Mitochondrial transplantation ameliorates acute limb ischemia
Arzoo Orfany, Carlos Galán Arriola, Ilias P. Doulamis, Alvise Guariento, Giovanna Ramirez-Barbieri, Kamila Moskowitzova, Borami Shin, David Blitzer, Caitlyn Rogers, Pedro J. del Nido, James D. McCullyJournal of Vascular Surgery2019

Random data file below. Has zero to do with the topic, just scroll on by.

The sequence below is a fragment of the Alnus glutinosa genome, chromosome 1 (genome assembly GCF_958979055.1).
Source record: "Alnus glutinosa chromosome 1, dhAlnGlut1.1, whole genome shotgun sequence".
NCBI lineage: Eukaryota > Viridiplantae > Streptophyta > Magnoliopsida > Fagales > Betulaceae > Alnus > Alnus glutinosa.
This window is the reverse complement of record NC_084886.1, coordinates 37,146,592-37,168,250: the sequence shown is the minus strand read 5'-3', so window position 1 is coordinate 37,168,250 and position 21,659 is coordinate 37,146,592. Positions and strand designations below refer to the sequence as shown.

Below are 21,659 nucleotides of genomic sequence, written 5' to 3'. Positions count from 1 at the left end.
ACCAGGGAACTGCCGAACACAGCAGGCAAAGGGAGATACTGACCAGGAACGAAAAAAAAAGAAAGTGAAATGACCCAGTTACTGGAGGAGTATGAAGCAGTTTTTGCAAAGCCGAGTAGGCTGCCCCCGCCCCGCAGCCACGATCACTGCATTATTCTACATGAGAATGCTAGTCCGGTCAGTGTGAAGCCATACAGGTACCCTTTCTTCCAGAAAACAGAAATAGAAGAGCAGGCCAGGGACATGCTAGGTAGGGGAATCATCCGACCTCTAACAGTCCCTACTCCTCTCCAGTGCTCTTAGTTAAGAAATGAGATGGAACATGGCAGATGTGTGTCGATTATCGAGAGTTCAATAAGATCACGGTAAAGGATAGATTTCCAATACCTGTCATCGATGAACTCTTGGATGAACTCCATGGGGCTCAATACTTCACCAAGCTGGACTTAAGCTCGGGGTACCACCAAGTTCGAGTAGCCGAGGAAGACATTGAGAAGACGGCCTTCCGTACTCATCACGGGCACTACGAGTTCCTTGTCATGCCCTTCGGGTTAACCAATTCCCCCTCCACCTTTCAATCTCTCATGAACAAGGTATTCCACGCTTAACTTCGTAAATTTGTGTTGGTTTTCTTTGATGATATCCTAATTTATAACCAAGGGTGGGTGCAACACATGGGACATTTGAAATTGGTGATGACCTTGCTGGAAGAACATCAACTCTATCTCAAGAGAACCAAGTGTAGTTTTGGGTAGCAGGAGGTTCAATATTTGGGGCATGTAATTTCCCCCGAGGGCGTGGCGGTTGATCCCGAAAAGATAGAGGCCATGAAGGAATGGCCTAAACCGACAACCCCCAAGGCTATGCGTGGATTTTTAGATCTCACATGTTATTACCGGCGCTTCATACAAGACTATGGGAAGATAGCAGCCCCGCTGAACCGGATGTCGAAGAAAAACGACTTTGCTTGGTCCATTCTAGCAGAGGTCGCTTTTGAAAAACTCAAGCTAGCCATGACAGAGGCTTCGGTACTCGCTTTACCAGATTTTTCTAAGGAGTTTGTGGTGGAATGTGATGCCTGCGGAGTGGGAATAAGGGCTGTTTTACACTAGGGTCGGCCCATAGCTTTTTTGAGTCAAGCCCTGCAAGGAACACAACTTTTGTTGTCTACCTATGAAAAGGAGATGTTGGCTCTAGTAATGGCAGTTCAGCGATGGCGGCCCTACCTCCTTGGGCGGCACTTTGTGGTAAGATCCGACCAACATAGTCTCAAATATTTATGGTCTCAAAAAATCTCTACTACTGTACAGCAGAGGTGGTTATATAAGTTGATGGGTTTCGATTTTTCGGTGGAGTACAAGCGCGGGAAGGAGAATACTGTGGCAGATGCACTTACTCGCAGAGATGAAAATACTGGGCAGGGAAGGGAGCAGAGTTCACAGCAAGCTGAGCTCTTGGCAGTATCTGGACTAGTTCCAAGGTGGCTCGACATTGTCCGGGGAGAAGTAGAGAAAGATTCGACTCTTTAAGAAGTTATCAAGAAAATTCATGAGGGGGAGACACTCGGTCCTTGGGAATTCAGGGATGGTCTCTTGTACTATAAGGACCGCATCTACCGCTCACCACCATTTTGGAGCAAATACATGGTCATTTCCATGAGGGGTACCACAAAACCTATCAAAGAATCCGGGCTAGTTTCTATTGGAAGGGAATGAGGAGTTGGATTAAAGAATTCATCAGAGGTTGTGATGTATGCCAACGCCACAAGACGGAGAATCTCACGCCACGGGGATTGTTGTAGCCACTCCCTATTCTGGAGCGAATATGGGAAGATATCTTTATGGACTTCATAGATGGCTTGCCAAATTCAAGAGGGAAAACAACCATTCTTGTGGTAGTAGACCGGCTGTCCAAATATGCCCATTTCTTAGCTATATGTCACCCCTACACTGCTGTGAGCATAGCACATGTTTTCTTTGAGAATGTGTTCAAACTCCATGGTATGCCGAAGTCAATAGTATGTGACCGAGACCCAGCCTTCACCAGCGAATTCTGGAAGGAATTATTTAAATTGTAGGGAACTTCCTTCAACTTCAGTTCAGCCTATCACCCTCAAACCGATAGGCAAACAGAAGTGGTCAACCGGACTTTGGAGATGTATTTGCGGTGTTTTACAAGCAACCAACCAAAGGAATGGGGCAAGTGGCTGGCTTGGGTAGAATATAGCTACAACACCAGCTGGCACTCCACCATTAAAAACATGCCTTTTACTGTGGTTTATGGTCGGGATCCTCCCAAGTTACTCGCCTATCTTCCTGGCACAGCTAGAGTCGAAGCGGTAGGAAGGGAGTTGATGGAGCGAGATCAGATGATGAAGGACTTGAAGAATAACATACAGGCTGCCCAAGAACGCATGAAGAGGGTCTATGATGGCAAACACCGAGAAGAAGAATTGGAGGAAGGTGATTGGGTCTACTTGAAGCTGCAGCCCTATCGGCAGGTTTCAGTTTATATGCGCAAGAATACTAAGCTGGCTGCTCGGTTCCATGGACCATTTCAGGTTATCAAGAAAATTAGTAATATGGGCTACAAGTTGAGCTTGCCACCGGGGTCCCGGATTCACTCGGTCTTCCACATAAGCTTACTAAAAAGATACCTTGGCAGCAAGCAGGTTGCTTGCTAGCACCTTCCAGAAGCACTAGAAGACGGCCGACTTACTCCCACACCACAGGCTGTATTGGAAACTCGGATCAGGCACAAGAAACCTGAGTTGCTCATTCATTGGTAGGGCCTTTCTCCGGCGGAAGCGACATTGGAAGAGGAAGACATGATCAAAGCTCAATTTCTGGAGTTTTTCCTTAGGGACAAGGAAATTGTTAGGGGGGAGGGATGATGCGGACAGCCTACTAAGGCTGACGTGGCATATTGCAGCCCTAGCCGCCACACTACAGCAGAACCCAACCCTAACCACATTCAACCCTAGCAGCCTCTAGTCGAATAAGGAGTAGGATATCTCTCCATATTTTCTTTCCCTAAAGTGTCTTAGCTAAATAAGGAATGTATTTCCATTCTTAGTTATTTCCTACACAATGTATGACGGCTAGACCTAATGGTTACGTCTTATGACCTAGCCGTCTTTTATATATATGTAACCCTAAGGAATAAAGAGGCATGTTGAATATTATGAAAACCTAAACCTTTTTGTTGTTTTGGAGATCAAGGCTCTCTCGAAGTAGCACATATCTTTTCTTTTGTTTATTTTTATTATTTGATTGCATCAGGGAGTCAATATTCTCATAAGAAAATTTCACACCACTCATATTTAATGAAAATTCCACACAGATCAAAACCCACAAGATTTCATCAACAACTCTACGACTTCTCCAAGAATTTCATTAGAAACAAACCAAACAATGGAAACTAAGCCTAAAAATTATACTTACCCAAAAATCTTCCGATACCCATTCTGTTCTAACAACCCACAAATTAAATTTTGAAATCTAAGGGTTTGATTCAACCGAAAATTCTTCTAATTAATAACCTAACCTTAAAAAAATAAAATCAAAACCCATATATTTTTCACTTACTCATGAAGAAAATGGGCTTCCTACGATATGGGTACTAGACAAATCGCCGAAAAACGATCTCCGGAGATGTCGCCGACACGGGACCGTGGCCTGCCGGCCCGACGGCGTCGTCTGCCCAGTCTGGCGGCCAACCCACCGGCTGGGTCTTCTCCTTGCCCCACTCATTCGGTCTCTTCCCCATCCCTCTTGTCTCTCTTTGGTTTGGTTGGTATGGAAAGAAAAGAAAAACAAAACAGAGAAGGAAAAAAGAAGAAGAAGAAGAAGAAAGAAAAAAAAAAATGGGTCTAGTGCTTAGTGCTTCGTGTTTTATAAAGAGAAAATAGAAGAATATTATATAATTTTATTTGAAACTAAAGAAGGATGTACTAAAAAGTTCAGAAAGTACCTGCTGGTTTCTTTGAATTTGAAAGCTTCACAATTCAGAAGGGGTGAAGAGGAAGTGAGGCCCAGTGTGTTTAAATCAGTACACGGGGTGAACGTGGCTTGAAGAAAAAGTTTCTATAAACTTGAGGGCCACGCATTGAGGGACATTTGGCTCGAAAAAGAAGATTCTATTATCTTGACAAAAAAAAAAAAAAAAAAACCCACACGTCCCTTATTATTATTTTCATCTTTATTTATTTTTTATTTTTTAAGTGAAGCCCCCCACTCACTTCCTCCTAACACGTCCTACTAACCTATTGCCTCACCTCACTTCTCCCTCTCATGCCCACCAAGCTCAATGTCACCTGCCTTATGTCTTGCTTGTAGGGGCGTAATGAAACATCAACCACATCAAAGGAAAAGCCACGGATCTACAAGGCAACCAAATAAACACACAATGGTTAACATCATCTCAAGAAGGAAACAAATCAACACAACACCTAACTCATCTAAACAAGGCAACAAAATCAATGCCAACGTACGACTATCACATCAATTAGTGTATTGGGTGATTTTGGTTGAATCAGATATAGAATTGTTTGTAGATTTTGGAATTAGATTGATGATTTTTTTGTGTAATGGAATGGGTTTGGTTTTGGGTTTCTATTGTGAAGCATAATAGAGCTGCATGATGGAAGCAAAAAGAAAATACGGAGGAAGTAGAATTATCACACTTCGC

Objective: Acute limb ischemia (ALI), the most challenging form of ischemia-reperfusion injury (IRI) in skeletal muscle tissue, leads to decreased skeletal muscle viability and limb function. Mitochondrial injury has been shown to play a key role in skeletal muscle IRI. In previous studies, we have demonstrated that mitochondrial transplantation (MT) is an efficacious therapeutic strategy to replace or to augment mitochondria damaged by IRI, allowing enhanced muscle viability and function in cardiac tissue. In this study, we investigated the efficacy of MT in a murine ALI model. Methods: C57BL/6J mice (male, 10-12 weeks) were used in a model of ALI. Ischemia was induced by applying a tourniquet on the left hindlimb. After 2 hours of ischemia, the tourniquet was released, and reperfusion of the hindlimb was reestablished; either vehicle alone (n ¼ 15) or vehicle containing mitochondria (n ¼ 33) was injected directly into all the muscles of the hindlimb. Mitochondria were delivered at concentrations of 1 106 to 1 109 per gram wet weight to each muscle, and the animals were allowed to recover. Sham mice received no ischemia or injections but were anesthetized for 2 hours and allowed to recover. After 24 hours of recovery, limb function was assessed by DigiGait (Mouse Specifics Inc, Boston, Mass), and animals were euthanized; the gastrocnemius, soleus, and vastus medialis muscles were collected for analysis. Results: After 24 hours of hindlimb reperfusion, infarct size (percentage of total mass) and apoptosis were significantly decreased (P < .001, each) in the gastrocnemius, soleus, and vastus medialis muscles in MT mice compared with vehicle mice for all mitochondrial concentrations (1 106 to 1 109 per gram wet weight). DigiGait analysis at 24 hours of reperfusion showed that percentage shared stance time was significantly increased (P < .001) and stance factor was significantly decreased (P ¼ .001) in vehicle compared with MT and sham mice. No significant differences in percentage shared stance time (P ¼ .160) or stance factor (P ¼ .545) were observed between MT and sham mice. Conclusions: MT ameliorates skeletal muscle injury and enhances hindlimb function in the murine model of ALI. (J Vasc Surg 2019;-:1-13.) Clinical Relevance: Acute limb ischemia (ALI) is the most challenging form of ischemia-reperfusion injury (IRI), leading to loss of muscle viability and function. Mitochondria have been shown to play a key role in IRI. Previously, we have demonstrated that mitochondrial transplantation (MT) is an efficacious therapy to replace or to augment mitochondria damaged by IRI in cardiac tissue. In this study, we demonstrate that MT significantly decreases infarct size and apoptosis and significantly enhances hindlimb function in a murine model of ALI. MT provides a novel therapy for ALI, allowing preservation of muscle viability and muscle function.